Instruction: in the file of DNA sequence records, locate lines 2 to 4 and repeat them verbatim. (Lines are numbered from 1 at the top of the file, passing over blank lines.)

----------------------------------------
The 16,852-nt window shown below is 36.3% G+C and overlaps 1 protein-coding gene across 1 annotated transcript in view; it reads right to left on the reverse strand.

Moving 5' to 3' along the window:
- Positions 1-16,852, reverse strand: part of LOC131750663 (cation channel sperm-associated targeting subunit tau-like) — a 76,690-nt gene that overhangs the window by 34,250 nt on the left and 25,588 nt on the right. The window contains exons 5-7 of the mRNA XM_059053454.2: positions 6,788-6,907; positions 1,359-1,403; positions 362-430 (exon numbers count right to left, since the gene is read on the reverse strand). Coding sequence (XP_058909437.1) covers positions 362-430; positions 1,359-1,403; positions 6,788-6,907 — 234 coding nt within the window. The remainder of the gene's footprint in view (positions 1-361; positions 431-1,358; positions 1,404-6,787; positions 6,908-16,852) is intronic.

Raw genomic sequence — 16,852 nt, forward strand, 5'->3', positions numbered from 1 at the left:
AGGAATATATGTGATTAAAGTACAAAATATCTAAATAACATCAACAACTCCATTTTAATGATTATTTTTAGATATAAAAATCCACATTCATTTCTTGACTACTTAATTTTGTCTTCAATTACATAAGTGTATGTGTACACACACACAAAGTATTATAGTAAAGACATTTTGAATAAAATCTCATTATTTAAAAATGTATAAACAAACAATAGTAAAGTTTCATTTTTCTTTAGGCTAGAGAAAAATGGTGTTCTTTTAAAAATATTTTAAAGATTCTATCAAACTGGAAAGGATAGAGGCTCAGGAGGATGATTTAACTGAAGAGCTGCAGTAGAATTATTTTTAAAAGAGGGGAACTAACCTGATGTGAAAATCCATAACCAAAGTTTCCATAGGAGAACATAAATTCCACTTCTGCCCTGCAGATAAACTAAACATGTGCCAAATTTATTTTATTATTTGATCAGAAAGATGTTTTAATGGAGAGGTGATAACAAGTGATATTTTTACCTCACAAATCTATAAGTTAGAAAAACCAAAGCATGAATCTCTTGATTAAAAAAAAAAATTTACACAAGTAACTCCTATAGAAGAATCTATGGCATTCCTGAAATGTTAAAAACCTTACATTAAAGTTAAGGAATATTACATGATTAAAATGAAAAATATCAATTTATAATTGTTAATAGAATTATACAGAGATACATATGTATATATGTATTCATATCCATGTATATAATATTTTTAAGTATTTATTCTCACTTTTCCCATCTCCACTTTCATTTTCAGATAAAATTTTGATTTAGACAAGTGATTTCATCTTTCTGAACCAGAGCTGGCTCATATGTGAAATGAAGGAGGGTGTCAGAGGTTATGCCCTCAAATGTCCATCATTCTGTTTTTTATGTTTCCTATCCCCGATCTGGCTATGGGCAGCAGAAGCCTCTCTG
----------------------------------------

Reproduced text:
Moving 5' to 3' along the window:
- Positions 1-16,852, reverse strand: part of LOC131750663 (cation channel sperm-associated targeting subunit tau-like) — a 76,690-nt gene that overhangs the window by 34,250 nt on the left and 25,588 nt on the right. The window contains exons 5-7 of the mRNA XM_059053454.2: positions 6,788-6,907; positions 1,359-1,403; positions 362-430 (exon numbers count right to left, since the gene is read on the reverse strand). Coding sequence (XP_058909437.1) covers positions 362-430; positions 1,359-1,403; positions 6,788-6,907 — 234 coding nt within the window. The remainder of the gene's footprint in view (positions 1-361; positions 431-1,358; positions 1,404-6,787; positions 6,908-16,852) is intronic.

Raw genomic sequence — 16,852 nt, forward strand, 5'->3', positions numbered from 1 at the left: